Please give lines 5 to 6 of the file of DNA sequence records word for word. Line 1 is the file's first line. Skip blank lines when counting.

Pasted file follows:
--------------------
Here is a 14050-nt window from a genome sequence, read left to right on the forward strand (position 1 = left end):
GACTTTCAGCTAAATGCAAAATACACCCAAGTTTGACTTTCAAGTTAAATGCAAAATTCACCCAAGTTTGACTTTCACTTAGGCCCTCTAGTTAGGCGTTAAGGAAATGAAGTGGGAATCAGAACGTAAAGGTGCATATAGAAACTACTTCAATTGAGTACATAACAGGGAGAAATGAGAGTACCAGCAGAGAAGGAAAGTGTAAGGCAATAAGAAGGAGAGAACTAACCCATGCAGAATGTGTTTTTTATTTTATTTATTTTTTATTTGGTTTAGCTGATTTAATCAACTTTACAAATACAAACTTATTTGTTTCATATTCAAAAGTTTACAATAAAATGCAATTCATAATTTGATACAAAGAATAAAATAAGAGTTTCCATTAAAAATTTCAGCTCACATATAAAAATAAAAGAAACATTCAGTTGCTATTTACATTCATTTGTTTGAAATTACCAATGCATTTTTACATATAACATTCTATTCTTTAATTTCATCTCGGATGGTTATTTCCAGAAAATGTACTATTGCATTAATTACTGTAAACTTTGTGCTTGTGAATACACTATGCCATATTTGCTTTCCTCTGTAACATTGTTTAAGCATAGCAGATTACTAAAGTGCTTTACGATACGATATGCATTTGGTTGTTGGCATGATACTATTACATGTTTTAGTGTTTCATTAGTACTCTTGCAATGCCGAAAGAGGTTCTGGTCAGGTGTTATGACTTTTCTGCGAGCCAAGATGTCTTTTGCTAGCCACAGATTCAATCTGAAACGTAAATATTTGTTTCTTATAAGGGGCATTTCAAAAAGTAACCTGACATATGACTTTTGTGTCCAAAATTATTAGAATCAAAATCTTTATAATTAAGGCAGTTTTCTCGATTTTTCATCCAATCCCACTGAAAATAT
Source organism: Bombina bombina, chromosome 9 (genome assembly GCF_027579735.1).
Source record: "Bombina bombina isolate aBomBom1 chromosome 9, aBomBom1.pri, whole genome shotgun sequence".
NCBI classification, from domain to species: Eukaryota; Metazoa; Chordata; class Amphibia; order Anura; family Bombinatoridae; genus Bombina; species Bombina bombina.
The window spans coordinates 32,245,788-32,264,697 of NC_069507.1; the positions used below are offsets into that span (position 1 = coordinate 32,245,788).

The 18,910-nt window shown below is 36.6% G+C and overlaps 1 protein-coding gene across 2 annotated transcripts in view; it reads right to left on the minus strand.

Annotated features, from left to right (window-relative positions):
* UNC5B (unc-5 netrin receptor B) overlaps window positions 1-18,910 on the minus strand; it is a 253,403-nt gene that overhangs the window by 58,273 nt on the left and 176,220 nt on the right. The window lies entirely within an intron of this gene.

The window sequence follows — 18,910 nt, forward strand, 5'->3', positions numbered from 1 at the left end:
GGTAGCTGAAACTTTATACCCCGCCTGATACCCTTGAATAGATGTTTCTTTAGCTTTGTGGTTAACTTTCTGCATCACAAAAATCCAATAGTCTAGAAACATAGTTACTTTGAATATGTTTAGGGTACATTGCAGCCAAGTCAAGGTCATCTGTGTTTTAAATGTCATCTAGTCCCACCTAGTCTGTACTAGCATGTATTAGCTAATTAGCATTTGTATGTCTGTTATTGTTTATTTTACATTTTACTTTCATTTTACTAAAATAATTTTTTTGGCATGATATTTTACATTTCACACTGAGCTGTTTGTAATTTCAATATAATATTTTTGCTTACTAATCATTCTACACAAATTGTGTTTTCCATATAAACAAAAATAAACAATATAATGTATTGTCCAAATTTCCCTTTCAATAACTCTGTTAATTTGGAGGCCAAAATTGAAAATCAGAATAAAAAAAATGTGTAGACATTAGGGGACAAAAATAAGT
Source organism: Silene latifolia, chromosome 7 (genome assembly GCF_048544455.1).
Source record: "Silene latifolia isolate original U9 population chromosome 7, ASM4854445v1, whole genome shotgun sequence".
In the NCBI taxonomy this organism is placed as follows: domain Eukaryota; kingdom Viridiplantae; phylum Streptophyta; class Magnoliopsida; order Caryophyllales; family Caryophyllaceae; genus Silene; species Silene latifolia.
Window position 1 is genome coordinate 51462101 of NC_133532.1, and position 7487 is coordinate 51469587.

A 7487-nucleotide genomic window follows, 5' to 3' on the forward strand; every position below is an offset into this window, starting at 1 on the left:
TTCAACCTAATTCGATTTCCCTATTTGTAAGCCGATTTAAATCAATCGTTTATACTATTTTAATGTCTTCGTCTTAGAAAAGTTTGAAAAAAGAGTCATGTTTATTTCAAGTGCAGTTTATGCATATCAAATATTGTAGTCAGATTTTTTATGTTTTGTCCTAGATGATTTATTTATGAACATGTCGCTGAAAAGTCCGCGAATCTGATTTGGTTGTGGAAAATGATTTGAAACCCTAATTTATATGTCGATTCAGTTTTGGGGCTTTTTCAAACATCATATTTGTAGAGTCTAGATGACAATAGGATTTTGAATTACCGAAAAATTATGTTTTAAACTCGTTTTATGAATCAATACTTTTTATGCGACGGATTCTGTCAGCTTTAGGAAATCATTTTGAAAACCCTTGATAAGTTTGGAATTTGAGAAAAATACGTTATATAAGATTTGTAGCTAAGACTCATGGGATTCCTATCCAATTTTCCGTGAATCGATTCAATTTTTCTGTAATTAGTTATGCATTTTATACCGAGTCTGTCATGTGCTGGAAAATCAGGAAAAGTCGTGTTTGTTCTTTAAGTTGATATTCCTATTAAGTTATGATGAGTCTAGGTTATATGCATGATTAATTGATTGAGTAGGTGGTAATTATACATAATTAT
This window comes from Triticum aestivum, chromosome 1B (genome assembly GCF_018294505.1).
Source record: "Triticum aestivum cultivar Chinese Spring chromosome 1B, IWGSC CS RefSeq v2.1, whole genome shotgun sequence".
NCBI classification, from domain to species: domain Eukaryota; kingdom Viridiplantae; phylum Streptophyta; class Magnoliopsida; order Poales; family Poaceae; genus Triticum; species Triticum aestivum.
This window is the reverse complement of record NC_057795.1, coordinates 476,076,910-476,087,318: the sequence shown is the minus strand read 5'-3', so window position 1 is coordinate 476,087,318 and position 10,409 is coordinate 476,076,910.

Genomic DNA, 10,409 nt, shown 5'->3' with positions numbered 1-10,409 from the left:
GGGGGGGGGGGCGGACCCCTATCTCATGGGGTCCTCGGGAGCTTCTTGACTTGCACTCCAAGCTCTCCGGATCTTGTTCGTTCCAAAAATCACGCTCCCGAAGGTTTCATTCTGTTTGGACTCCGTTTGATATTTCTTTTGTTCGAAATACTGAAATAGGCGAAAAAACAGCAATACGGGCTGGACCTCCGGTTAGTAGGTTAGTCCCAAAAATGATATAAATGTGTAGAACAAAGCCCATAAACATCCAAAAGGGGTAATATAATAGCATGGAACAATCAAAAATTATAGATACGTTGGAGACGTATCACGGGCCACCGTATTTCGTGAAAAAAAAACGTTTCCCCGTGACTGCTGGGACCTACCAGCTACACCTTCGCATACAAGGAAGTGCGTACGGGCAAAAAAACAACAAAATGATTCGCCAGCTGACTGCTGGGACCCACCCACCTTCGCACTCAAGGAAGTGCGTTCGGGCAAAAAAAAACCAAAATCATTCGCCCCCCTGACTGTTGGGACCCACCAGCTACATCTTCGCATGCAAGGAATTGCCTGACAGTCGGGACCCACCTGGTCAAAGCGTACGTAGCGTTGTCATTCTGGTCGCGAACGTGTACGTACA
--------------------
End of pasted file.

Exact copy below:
NCBI classification, from domain to species: Eukaryota; Metazoa; Chordata; class Amphibia; order Anura; family Bombinatoridae; genus Bombina; species Bombina bombina.
The window spans coordinates 32,245,788-32,264,697 of NC_069507.1; the positions used below are offsets into that span (position 1 = coordinate 32,245,788).